Do you ever have one of those moments where you outline one sermon and end up writing a completely different one? I had one of those moments last week. The sermon I ended up preaching has nothing to do with what I outline – and, truth be told, I’m not really sure how I ended up where I did. But I was happy with the way God told the story on Sunday. It was a message a lot of us – including me! – needed to hear.
Have a great week, everyone!
Rehoboth Congregational Church
May 13, 2018
Far From Ordinary
Someone asked me this week when Easter was officially over. They said they like when the bulletin says, “Ordinary Time,” at the top, because that is when we hear about the day-to-day – the ordinary, for lack of a better term – parts of our faith.
I, on the other hand, like when the bulletin says, “Easter,” at the top, because that means I can still justify eating candy every day.
To each their own.
But for those of you who are bored with my white stole collection and wondering when we are finally going to be done with the glitter and confetti-filled Easter season and move on to Ordinary Time, the answer is, well, never, because the glitter from Easter is never coming out of the carpet.
In all seriousness, the Easter season will officially be over next weekend, when we all wear red and celebrate Pentecost – the coming of the Holy Spirit, the birthday of the Christian Church.
(So don’t forget to wear red next week!)
The Easter season is 50 days long. It is more than simply an extended celebration of the resurrection; in the early church the Easter season was a time for new converts to continue their faith formation. Today we use this season not only to proclaim resurrection, but to live it out as well.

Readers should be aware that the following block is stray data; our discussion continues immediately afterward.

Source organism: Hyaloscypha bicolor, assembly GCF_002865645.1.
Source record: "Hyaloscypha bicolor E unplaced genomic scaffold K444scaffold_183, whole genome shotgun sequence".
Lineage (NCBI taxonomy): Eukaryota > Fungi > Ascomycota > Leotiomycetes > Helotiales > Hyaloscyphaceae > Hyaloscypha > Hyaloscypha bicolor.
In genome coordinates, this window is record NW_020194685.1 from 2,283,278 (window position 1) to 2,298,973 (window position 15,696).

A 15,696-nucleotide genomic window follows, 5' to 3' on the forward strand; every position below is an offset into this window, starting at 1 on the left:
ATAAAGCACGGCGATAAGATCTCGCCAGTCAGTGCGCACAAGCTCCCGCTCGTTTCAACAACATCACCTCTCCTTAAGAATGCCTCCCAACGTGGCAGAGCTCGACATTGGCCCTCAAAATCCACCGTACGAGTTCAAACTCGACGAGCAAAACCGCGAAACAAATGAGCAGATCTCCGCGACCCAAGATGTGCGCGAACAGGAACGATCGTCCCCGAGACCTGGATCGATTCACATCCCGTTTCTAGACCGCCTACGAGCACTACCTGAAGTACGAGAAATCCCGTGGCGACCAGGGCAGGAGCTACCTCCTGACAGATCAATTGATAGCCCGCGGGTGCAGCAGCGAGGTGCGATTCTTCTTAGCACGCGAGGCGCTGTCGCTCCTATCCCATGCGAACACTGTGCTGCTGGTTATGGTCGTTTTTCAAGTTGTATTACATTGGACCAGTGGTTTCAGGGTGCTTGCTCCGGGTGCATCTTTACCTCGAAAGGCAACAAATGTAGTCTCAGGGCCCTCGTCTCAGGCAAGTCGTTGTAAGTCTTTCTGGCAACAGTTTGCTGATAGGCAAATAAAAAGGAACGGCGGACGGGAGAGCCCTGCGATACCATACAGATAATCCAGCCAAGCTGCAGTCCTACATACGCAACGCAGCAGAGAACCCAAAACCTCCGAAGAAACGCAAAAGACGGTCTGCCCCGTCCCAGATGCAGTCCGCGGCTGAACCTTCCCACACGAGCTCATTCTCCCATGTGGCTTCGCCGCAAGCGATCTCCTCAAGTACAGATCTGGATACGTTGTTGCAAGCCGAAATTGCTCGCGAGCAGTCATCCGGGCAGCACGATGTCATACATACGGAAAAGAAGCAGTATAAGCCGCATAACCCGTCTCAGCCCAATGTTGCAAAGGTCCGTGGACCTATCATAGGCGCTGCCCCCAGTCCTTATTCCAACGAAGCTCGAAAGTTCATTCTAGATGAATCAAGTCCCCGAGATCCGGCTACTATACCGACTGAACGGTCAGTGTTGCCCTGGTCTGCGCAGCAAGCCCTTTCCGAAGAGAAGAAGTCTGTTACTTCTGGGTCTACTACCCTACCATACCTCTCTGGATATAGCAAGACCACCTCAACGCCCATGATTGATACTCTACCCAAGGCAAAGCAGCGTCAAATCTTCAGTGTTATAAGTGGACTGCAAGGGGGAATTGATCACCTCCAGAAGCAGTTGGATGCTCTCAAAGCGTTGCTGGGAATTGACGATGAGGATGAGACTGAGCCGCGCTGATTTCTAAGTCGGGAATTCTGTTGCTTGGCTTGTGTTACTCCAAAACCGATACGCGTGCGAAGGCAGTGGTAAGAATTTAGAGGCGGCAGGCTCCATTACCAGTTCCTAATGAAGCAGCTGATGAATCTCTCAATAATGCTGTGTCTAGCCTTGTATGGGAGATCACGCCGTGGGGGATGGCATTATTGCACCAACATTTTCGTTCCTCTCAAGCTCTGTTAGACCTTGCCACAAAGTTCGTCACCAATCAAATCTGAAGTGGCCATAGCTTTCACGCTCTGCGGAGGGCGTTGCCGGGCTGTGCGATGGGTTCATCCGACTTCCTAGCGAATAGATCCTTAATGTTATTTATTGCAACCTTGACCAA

This past Thursday was the Feast of the Ascension, which occurs on the 40th day of the Easter season. This is where, in the resurrection narrative, after spending 40 days hanging out with the apostles on earth, breaking bread with them and teaching them a few final lessons, Jesus is carried up into heaven to sit at the right hand of God.
The Ascension is kind of the icing on the resurrection cake; Jesus not only defeated death on Easter morning, but then 40 days later, the apostles watched as his physical body ascended into heaven where he would sit at the right hand of God.
Now, for those of you Ordinary Time fans out there, I regret to inform you that the Ascension was far from ordinary. There is a dramatization to the whole thing that really is kind of unbelievable. Jesus was standing in front of his apostles, teaching them about the scriptures and then he blessed them and while he was doing this, he was, quite literally, picked up and carried into heaven. My favorite Ascension comparison comes from a tweet Nadia Bolz-Weber posted in 2009 that said, “And then Jesus got all Mary Poppins and just sort of floated away.”